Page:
The big clipper was slanting her masts alee when the captain's wife appeared on the quarter-deck and braced herself for the snap roll to windward. As the ship roared on for Boston harbor, Jenny Broadwinder found her sea legs, moved to the lee rail, and stood gazing out over the water.
At a glance, one might believe her sea-weary and dreaming of land and flowers after a long voyage from India; or one could imagine that she was thinking of a home which the handsome captain on the weather side might have promised her after four years of married life at sea. (p.11)
Summary: In 1856, Jenny Broadwinder, the wife of Captain Philip Broadwinder, comes to one of the owners of her husband's ship with a proposal. Captain Broadwinder had been challenged by Captain Mayo Keys, from another shipping firm, to a race; Jenny proposes to the owner, Cartwright, that Cartwright work with the other firm to establish the race as a matter of friendly business rivalry and publicity; in exchange, if Philip wins the race, he will get the half-ownership in his ship, towards which he has been working. Cartwright, unimpressed by Philip but struck by Jenny, agrees -- in theory on business principles but in practice because of Jenny -- and the race is set up.
Captain Philip Broadwinder is a talented captain in many ways. There is no captain who more thoroughly has the admiration of his men. He makes his firm quite a bit of money, because his dash and style makes him popular everywhere he goes. He knows his trade quite well, although Cartwright thinks, with some truth, that he relies a great deal on his luck, which has never run out. He means no harm and is altogether honest. But one of the things we learn during the race is that Captain Philip Broadwinder of the Calcutta Eagle is excellent a captain as he is because of his wife. He sometimes forgets substance in the pursuit of style, and she reminds him of what he's forgetting; she aids him in various ways in dealing with the crew; and she quite clearly does a lot of the behind-the-scenes bookkeeping parts of the captain's life, not because Broadwinder is incapable or unwilling to do it but because it's the sort of thing he would never prioritize. Captain Broadwinder married to Jenny Broadwinder is a smarter, steadier, more effective captain than Captain Broadwinder would be alone.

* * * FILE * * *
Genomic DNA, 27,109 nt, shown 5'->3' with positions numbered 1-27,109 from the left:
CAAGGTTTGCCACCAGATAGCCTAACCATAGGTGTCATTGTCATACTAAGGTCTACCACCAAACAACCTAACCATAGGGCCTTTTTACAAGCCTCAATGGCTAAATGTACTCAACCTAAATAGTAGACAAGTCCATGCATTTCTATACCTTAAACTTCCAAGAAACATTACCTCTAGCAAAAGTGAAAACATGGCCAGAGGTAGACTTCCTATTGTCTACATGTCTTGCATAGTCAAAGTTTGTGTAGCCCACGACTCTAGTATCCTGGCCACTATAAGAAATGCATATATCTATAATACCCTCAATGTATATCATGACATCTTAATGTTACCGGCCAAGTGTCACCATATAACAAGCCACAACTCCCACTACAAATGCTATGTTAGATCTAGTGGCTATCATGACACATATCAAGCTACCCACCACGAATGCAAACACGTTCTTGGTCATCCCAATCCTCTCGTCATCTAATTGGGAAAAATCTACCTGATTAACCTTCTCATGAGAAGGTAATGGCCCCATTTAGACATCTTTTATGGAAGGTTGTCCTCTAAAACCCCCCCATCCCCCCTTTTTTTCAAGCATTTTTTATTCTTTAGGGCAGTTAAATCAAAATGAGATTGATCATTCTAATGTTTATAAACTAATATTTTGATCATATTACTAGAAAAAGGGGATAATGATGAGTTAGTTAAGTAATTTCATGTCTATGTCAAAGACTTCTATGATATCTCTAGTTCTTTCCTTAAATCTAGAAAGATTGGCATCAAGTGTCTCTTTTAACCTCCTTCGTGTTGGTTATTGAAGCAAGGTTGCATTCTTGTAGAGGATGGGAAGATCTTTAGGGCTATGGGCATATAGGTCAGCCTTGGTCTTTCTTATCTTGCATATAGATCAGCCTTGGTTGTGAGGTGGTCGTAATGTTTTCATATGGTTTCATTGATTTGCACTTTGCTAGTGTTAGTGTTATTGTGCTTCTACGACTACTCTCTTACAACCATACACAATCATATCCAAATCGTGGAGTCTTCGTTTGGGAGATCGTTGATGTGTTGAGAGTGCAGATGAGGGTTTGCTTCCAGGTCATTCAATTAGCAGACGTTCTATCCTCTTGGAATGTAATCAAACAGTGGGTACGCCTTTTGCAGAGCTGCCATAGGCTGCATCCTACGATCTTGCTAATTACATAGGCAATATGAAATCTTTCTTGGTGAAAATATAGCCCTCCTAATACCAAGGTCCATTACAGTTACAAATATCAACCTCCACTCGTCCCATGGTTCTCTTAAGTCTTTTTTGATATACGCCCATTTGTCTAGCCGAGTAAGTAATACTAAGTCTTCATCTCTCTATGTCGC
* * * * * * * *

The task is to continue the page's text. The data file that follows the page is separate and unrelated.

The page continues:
It's less obvious, but I think important to the story, that Jenny Broadwinder also benefits from the arrangement. She has a life that she enjoys, she gets along very well with Philip with never more than an occasional marital spat of the usual sort, and he gives her a venue for her talents that she would not have at all without him. And, as important, but I suspect harder for more recent readers to appreciate, 'Captain Philip Broadwinder', as known to the public, is as much an expression of her as it is of Philip himself, and she likes it that way. She does not have his flamboyant charm, his ability to be the distillation of everyone's image of a sea captain; she neither is able nor wants to be the public face of the 'Prince of Sea Captains', but the 'Prince of Sea Captains' is something she thinks worthwhile, a creative work that Philip himself, for all his flaws, can undeniably make possible to her. Looking at many online reviews of the work, a lot of readers don't like the ending. But it's an ending consistent with what we know of Jenny Broadwinder: to break the 'Prince of Sea Captain' image would be a loss as great for her as it would be for Philip, perhaps even more so. It would destroy everything she had been working for.
I confess I found the husband-wife banter to be a bit much; it is done very well but there is a limit, I think, to how much one can appreciate such a thing as a spectator. But there is a very real sense in which this is a story about the marriage itself, and about how a healthy, even if imperfect, marriage is not merely something that you happen to have, but something that contributes part of who you are.
"The ship that will race another soon? OF course. Of course." The old man contemplated this for a time. "The captain's wife, friend, is a lovely creature. Indeed, and I am wondering fit he great achievement of my life could be an agent of unhappiness. It must not be, for the object of one's life on this earth is to do good in order to prepare for the next reincarnation. I promised Buddha of the great Shwe Dagon pagoda of Ragoon that I would look deep lest my artistry do evil."
"Evil? Do evil?" Cartwright began. "Now you look here--"
He got no further. The other raised a hand and said, "If honor exceeds all else in you, we can trade. But honor is not a virtue when one argues that he is the possessor of it. So I place you at a disadvantage, for which I beg a thousand pardons even as I await some word from you." (p. 170)
Recommendation: Recommended; it's an interesting, swift read.
Garland Roark, The Lady and the Deep Blue Sea, Doubleday (Garden City, NY: 1958).